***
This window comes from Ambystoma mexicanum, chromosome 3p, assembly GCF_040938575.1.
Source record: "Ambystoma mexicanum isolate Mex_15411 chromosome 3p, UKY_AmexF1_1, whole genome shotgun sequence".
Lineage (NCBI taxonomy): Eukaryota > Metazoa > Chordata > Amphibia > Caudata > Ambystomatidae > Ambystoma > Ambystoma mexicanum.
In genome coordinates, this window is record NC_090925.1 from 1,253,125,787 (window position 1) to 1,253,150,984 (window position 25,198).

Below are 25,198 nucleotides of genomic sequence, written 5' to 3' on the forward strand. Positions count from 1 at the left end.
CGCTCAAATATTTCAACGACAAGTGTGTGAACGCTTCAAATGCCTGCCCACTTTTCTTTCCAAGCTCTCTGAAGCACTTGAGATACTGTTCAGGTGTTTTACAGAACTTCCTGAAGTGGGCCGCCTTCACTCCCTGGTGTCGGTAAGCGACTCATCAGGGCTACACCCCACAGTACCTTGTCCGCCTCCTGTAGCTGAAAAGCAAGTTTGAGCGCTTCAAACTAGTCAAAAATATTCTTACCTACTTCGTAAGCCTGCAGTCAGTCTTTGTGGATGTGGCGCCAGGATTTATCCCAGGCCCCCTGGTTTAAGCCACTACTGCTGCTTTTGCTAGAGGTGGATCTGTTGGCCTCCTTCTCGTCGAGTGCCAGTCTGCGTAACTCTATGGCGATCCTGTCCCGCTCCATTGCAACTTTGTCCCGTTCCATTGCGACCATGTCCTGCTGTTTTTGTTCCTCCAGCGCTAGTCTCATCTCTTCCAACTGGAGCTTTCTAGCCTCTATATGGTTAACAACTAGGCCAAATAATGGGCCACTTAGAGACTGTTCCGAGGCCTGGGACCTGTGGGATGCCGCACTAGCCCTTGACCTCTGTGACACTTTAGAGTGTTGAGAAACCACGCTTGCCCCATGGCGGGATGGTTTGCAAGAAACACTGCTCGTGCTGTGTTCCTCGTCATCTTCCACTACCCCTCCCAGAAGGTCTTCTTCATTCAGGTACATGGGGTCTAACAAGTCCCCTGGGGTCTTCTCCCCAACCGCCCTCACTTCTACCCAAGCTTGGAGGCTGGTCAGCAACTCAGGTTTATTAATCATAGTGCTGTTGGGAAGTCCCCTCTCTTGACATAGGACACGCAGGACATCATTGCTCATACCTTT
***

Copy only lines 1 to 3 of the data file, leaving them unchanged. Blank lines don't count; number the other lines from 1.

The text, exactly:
This window comes from Ambystoma mexicanum, chromosome 3p, assembly GCF_040938575.1.
Source record: "Ambystoma mexicanum isolate Mex_15411 chromosome 3p, UKY_AmexF1_1, whole genome shotgun sequence".
Lineage (NCBI taxonomy): Eukaryota > Metazoa > Chordata > Amphibia > Caudata > Ambystomatidae > Ambystoma > Ambystoma mexicanum.